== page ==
Throughout Autumn, Knausgård’s register of language remains semidetached and unemotive. I cannot speak to Knausgård’s prose in the original Norwegian, but here the prose mainly consists of unadorned declarative sentences of a somewhat academic flavor thrumming steadily and inquisitively along. The three letters he writes to his unborn daughter are written in a plainly pensive fashion: “Three siblings, a mother and a father, that’s us”; “. . . all the while you are growing silently in the darkness”; “Everything that happened before you were born will maybe come to seem almost mythical to you.” The apparently random topics Knausgård writes about reflect an attempt at re-achieving a sense of childlike wonder about the world. Simple descriptions of what a thing is or how it works for the benefit of a child become a springboard for free association into memory and worldly (if not fatherly) insight: “I just write about the things I see in front of me. The more personal aspects, how and what I think, come through in descriptions. . . . I’m interested in the idea of looking at things without hierarchy, in the world as it is before we start categorizing it” (Paris Review). The book, in this sense, is a worthy CNF study of defamiliarization.
Each mini-essay may purport to limn or define the entire working essence of a thing, but the scope of each vignette is limited to just one man’s worldview and understanding.
Every one of these sixty mini-essay aims to make something magical or wondrous of the otherwise quotidian. Many are directly inspired by the rural part of Sweden’s southernmost province where Knausgård was then living (e.g., “Beekeeping,” “Stubble Fields,” “Chimneys”), which harkens back to the roots of the mini-essay form—the poetry written about Greek pastoral life in the third century BC by Theocritus, to whom the “idyll” form is commonly attributed: “A short poem describing an incident of country life in terms of idealized innocence and contentment; or any such episode in a poem or prose work” (Oxford Dictionary of Literary Terms). Every mini-essay in Autumn is structured like a prose-poem idyll and occasionally takes on the qualities of a diary, documenting the author’s everyday household chores like picking up his three kids from school and making meals. Each may purport to limn or define the entire working essence of a thing, but the scope of each vignette is limited to just one man’s worldview and understanding. This is, in the end, a project dedicated to an individual written by another individual.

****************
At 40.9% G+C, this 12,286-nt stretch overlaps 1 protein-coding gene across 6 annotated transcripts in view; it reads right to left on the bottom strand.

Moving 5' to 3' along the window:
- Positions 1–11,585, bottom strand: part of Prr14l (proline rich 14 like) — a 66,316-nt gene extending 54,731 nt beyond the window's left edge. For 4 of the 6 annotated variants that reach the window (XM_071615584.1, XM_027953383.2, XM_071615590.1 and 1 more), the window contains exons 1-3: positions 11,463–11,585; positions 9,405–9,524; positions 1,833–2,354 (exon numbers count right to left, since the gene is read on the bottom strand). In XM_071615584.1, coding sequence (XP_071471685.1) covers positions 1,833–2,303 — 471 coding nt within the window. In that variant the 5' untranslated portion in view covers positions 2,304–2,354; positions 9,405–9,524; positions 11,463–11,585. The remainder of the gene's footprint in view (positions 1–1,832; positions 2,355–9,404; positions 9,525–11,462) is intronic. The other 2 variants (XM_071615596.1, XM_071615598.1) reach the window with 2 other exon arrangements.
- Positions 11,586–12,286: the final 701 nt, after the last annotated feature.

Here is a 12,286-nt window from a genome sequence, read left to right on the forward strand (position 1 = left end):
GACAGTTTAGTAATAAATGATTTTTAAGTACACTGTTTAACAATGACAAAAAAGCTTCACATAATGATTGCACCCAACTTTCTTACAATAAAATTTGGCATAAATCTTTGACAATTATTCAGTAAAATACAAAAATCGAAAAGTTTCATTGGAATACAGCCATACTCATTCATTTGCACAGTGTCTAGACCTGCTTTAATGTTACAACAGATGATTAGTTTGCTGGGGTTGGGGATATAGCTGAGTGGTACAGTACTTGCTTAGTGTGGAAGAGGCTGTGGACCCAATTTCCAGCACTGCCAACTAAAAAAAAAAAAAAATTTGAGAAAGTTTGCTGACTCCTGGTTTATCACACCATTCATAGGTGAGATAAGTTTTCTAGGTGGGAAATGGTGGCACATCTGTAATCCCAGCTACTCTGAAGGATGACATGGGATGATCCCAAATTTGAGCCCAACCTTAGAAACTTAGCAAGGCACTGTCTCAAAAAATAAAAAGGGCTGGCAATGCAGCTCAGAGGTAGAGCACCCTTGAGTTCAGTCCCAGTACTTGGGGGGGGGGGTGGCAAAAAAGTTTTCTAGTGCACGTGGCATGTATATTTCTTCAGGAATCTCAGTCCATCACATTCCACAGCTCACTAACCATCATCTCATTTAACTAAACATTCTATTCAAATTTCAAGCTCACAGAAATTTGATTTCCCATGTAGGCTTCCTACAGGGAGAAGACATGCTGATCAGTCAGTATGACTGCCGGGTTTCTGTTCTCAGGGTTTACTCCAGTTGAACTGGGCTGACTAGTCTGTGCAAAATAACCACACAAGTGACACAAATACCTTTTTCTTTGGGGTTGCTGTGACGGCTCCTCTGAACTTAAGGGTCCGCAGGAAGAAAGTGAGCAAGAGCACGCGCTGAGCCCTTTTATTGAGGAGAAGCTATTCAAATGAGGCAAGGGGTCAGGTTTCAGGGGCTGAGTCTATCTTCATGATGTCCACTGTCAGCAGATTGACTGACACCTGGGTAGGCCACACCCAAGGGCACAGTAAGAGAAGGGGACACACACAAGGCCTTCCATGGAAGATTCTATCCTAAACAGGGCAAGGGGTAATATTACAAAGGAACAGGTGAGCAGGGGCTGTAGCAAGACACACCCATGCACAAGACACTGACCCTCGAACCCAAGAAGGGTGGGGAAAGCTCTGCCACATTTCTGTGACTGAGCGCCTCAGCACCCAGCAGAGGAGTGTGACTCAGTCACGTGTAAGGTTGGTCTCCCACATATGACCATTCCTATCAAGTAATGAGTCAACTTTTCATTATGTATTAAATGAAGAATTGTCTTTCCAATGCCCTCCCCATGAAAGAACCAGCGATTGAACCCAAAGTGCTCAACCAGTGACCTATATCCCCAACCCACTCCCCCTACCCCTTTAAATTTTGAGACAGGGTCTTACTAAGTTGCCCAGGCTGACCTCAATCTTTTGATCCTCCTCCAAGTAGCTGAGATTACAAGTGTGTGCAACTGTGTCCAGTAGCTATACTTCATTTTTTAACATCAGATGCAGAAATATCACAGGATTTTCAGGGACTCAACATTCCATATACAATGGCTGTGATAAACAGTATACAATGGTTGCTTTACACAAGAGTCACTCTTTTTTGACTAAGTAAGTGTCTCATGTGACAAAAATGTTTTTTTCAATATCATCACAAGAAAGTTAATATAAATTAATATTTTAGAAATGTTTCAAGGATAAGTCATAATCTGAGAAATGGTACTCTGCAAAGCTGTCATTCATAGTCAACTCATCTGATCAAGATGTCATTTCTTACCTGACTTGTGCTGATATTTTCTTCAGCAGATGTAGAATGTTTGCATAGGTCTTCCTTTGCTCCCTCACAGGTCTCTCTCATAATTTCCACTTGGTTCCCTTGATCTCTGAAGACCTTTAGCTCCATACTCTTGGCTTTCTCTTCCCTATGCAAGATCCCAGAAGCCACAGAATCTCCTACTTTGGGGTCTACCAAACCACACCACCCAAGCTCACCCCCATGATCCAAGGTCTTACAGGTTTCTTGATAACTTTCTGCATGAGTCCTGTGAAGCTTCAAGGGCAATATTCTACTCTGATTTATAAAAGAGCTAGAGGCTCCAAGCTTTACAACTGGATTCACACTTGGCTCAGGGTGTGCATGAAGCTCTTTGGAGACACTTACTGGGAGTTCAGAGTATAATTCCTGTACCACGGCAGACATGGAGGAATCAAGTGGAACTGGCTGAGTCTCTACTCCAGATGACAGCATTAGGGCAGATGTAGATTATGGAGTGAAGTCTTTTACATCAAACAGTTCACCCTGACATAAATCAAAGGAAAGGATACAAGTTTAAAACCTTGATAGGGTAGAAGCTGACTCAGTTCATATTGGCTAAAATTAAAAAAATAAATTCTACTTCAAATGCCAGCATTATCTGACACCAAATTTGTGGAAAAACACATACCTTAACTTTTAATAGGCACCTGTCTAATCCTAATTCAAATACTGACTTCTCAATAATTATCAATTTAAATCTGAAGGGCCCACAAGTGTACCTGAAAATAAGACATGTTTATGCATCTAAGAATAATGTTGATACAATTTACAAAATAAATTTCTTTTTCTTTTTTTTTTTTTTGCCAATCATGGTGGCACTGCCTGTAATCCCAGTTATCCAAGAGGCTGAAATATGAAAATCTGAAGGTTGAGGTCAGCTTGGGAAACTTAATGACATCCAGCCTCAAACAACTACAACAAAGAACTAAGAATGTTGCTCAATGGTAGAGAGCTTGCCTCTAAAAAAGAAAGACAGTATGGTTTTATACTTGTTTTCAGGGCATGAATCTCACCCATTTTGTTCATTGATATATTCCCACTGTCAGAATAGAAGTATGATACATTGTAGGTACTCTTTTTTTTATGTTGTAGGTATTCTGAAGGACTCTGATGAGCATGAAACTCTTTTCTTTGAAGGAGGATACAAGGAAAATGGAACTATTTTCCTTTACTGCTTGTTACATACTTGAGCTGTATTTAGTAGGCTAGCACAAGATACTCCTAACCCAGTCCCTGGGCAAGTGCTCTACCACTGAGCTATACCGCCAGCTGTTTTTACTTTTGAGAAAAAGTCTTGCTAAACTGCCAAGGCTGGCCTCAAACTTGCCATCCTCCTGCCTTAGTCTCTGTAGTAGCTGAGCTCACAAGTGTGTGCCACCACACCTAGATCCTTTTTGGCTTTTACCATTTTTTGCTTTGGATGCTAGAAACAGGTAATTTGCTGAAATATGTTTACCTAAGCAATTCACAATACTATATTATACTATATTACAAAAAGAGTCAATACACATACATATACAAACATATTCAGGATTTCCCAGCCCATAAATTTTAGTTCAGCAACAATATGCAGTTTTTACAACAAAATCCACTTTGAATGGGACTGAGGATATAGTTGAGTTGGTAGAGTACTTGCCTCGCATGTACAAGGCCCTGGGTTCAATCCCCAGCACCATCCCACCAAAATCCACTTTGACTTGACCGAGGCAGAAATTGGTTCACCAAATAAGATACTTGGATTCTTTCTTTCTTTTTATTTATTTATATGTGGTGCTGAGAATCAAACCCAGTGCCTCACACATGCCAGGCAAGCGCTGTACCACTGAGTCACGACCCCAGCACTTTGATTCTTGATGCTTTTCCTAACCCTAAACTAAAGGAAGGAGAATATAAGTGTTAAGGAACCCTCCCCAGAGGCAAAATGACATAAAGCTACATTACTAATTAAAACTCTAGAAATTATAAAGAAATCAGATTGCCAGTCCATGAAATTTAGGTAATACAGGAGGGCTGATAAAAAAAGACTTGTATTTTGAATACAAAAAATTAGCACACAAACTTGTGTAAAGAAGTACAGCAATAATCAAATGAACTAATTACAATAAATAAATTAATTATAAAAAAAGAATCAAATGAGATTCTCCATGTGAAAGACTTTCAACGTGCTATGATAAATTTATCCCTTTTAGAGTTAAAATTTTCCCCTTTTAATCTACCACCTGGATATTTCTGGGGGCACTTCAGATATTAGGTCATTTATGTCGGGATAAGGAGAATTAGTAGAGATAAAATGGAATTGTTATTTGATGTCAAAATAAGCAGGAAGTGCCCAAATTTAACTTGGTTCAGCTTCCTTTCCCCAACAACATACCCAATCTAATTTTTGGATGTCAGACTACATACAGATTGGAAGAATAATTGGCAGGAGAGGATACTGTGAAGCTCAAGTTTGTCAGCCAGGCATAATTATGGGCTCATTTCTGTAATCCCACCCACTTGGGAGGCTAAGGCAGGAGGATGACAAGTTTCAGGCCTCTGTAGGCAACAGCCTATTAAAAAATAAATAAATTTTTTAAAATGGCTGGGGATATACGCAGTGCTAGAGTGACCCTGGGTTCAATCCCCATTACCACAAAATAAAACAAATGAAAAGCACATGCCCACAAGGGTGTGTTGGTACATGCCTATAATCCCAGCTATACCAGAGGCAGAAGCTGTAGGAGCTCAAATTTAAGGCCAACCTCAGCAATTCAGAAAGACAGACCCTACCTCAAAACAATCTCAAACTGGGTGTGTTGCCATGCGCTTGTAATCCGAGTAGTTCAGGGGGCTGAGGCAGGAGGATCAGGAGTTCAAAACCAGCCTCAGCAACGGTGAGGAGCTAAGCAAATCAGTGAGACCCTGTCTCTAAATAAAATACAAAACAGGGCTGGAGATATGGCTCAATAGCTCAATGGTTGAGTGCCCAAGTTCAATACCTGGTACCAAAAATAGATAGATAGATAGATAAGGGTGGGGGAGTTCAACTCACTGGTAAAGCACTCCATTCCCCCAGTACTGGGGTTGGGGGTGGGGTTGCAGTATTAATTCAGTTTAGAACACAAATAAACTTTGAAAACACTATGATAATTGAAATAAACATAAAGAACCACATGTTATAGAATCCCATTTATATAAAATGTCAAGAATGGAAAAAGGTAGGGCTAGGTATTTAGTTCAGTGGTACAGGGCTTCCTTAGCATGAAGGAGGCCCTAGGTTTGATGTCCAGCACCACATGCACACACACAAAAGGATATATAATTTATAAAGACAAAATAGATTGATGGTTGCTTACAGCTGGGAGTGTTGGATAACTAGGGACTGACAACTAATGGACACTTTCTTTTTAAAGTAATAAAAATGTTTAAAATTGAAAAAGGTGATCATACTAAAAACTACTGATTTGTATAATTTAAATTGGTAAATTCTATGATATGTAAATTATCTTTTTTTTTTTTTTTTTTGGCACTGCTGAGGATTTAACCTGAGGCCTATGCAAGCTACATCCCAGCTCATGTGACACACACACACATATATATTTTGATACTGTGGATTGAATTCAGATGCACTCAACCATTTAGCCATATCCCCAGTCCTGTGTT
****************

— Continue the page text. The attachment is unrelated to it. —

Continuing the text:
A close, sequential reading of “Badgers” reveals a narrative method common to nearly every mini-essay found in Autumn:
- The topic arrives unexpectedly, having been preceded by (in the order of appearance): “Fingers,” “Autumn Leaves,” “Stubble Fields,” and “Bottles.”
- The mini-essay begins informationally, in the style of an encyclopedia for children: “One would think that the badger, with its characteristic snout, which is white and black and resembles nothing else in the fauna of the Nordic countries, and its broad, somehow flat body would be remarkable enough that stories would be told about it.”
- The author then delves into interesting, though unsourced, factlike claims: “[The badger] lives in clans of ten to fifteen members, typically in dense forest, often in the vicinity of open fields, where it gets its food at night. The badger is closely associated with the earth; it digs networks of burrows underground, which sometimes remain in use for several hundred years.”
- A rhetorical question opens a line of inquiry: “What is the badger really like?”
- Which then leads into a digression concerning larger cultural concerns: “That the badger has not been subsumed into culture enables us to see what culture does to the other animals which we have some kind of hold over, which we are familiar with and use to populate the stories we tell our children.”
- Which suddenly transitions toward distant-past memoir: “I myself have only seen a badger a handful of times, always in the same place, outside the house where I lived as a teenager.”